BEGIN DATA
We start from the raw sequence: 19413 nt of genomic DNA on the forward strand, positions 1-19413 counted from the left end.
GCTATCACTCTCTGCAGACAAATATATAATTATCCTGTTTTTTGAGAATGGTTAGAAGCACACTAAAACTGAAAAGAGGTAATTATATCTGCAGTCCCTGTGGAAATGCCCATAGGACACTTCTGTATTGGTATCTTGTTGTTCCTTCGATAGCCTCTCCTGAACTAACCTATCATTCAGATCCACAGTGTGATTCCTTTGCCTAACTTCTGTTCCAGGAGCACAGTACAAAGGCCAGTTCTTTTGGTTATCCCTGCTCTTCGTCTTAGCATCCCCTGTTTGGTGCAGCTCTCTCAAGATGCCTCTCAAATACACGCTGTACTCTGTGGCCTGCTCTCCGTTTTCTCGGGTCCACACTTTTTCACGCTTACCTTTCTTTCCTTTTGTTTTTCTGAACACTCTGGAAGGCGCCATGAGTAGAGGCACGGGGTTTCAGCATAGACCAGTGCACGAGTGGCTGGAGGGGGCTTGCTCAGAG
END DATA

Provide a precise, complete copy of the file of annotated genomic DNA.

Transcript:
We start from the raw sequence: 19413 nt of genomic DNA on the forward strand, positions 1-19413 counted from the left end.
GCTATCACTCTCTGCAGACAAATATATAATTATCCTGTTTTTTGAGAATGGTTAGAAGCACACTAAAACTGAAAAGAGGTAATTATATCTGCAGTCCCTGTGGAAATGCCCATAGGACACTTCTGTATTGGTATCTTGTTGTTCCTTCGATAGCCTCTCCTGAACTAACCTATCATTCAGATCCACAGTGTGATTCCTTTGCCTAACTTCTGTTCCAGGAGCACAGTACAAAGGCCAGTTCTTTTGGTTATCCCTGCTCTTCGTCTTAGCATCCCCTGTTTGGTGCAGCTCTCTCAAGATGCCTCTCAAATACACGCTGTACTCTGTGGCCTGCTCTCCGTTTTCTCGGGTCCACACTTTTTCACGCTTACCTTTCTTTCCTTTTGTTTTTCTGAACACTCTGGAAGGCGCCATGAGTAGAGGCACGGGGTTTCAGCATAGACCAGTGCACGAGTGGCTGGAGGGGGCTTGCTCAGAG